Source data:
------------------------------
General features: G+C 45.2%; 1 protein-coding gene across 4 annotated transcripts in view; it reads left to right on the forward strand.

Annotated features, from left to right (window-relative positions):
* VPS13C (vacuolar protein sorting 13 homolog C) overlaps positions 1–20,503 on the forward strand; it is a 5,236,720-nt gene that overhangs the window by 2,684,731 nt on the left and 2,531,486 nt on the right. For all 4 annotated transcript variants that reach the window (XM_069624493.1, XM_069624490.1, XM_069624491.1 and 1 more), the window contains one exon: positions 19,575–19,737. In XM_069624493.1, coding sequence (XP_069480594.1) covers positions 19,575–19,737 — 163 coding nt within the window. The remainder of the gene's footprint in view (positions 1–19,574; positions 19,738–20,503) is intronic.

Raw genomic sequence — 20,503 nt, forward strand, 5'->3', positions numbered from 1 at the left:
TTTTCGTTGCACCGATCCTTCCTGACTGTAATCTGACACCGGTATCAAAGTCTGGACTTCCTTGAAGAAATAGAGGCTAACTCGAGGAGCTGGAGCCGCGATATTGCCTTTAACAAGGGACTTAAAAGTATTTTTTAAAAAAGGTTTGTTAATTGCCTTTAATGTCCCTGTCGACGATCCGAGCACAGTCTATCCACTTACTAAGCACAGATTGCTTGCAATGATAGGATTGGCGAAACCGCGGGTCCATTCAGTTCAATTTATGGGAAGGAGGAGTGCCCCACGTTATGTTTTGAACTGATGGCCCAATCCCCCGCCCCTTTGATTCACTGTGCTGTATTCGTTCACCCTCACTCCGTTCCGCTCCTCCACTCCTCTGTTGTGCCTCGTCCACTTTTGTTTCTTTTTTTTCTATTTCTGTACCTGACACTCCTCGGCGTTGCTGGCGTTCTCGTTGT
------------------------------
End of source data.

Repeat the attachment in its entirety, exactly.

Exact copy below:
General features: G+C 45.2%; 1 protein-coding gene across 4 annotated transcripts in view; it reads left to right on the forward strand.

Annotated features, from left to right (window-relative positions):
* VPS13C (vacuolar protein sorting 13 homolog C) overlaps positions 1–20,503 on the forward strand; it is a 5,236,720-nt gene that overhangs the window by 2,684,731 nt on the left and 2,531,486 nt on the right. For all 4 annotated transcript variants that reach the window (XM_069624493.1, XM_069624490.1, XM_069624491.1 and 1 more), the window contains one exon: positions 19,575–19,737. In XM_069624493.1, coding sequence (XP_069480594.1) covers positions 19,575–19,737 — 163 coding nt within the window. The remainder of the gene's footprint in view (positions 1–19,574; positions 19,738–20,503) is intronic.

Raw genomic sequence — 20,503 nt, forward strand, 5'->3', positions numbered from 1 at the left:
TTTTCGTTGCACCGATCCTTCCTGACTGTAATCTGACACCGGTATCAAAGTCTGGACTTCCTTGAAGAAATAGAGGCTAACTCGAGGAGCTGGAGCCGCGATATTGCCTTTAACAAGGGACTTAAAAGTATTTTTTAAAAAAGGTTTGTTAATTGCCTTTAATGTCCCTGTCGACGATCCGAGCACAGTCTATCCACTTACTAAGCACAGATTGCTTGCAATGATAGGATTGGCGAAACCGCGGGTCCATTCAGTTCAATTTATGGGAAGGAGGAGTGCCCCACGTTATGTTTTGAACTGATGGCCCAATCCCCCGCCCCTTTGATTCACTGTGCTGTATTCGTTCACCCTCACTCCGTTCCGCTCCTCCACTCCTCTGTTGTGCCTCGTCCACTTTTGTTTCTTTTTTTTCTATTTCTGTACCTGACACTCCTCGGCGTTGCTGGCGTTCTCGTTGT